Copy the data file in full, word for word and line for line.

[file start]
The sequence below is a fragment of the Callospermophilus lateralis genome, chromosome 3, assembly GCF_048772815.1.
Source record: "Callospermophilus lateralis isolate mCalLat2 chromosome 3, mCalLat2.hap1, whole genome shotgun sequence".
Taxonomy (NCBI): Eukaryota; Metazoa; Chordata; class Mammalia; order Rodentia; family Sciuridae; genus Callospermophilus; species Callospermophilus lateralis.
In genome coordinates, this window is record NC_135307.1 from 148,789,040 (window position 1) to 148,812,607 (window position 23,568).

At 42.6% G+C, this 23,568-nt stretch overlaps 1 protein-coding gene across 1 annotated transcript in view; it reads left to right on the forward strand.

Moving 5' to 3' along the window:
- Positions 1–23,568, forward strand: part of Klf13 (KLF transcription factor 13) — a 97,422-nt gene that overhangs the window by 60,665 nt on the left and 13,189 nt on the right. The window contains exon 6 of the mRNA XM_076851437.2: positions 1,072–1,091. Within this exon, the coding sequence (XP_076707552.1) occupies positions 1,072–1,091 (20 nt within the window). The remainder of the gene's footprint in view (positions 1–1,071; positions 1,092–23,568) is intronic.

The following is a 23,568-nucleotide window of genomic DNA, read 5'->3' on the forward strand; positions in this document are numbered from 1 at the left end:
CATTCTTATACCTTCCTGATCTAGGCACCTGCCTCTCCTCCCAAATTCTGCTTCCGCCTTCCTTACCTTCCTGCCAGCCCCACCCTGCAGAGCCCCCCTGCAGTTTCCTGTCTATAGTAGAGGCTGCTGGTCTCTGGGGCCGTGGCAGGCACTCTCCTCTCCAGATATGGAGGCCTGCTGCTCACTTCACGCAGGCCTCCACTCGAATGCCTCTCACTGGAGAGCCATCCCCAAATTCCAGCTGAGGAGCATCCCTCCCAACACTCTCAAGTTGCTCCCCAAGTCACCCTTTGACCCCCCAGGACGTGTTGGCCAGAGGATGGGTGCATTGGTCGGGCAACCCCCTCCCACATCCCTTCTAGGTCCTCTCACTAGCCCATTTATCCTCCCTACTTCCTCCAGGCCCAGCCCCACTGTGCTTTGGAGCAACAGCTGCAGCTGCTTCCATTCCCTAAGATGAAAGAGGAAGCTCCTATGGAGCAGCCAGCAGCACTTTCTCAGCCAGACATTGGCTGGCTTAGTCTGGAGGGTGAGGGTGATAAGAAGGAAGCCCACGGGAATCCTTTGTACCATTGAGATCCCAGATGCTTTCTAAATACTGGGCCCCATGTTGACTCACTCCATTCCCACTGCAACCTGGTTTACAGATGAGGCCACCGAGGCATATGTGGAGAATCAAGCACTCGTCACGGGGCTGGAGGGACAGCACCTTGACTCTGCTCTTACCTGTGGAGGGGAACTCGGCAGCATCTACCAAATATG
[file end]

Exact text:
The sequence below is a fragment of the Callospermophilus lateralis genome, chromosome 3, assembly GCF_048772815.1.
Source record: "Callospermophilus lateralis isolate mCalLat2 chromosome 3, mCalLat2.hap1, whole genome shotgun sequence".
Taxonomy (NCBI): Eukaryota; Metazoa; Chordata; class Mammalia; order Rodentia; family Sciuridae; genus Callospermophilus; species Callospermophilus lateralis.
In genome coordinates, this window is record NC_135307.1 from 148,789,040 (window position 1) to 148,812,607 (window position 23,568).

At 42.6% G+C, this 23,568-nt stretch overlaps 1 protein-coding gene across 1 annotated transcript in view; it reads left to right on the forward strand.

Moving 5' to 3' along the window:
- Positions 1–23,568, forward strand: part of Klf13 (KLF transcription factor 13) — a 97,422-nt gene that overhangs the window by 60,665 nt on the left and 13,189 nt on the right. The window contains exon 6 of the mRNA XM_076851437.2: positions 1,072–1,091. Within this exon, the coding sequence (XP_076707552.1) occupies positions 1,072–1,091 (20 nt within the window). The remainder of the gene's footprint in view (positions 1–1,071; positions 1,092–23,568) is intronic.

The following is a 23,568-nucleotide window of genomic DNA, read 5'->3' on the forward strand; positions in this document are numbered from 1 at the left end:
CATTCTTATACCTTCCTGATCTAGGCACCTGCCTCTCCTCCCAAATTCTGCTTCCGCCTTCCTTACCTTCCTGCCAGCCCCACCCTGCAGAGCCCCCCTGCAGTTTCCTGTCTATAGTAGAGGCTGCTGGTCTCTGGGGCCGTGGCAGGCACTCTCCTCTCCAGATATGGAGGCCTGCTGCTCACTTCACGCAGGCCTCCACTCGAATGCCTCTCACTGGAGAGCCATCCCCAAATTCCAGCTGAGGAGCATCCCTCCCAACACTCTCAAGTTGCTCCCCAAGTCACCCTTTGACCCCCCAGGACGTGTTGGCCAGAGGATGGGTGCATTGGTCGGGCAACCCCCTCCCACATCCCTTCTAGGTCCTCTCACTAGCCCATTTATCCTCCCTACTTCCTCCAGGCCCAGCCCCACTGTGCTTTGGAGCAACAGCTGCAGCTGCTTCCATTCCCTAAGATGAAAGAGGAAGCTCCTATGGAGCAGCCAGCAGCACTTTCTCAGCCAGACATTGGCTGGCTTAGTCTGGAGGGTGAGGGTGATAAGAAGGAAGCCCACGGGAATCCTTTGTACCATTGAGATCCCAGATGCTTTCTAAATACTGGGCCCCATGTTGACTCACTCCATTCCCACTGCAACCTGGTTTACAGATGAGGCCACCGAGGCATATGTGGAGAATCAAGCACTCGTCACGGGGCTGGAGGGACAGCACCTTGACTCTGCTCTTACCTGTGGAGGGGAACTCGGCAGCATCTACCAAATATG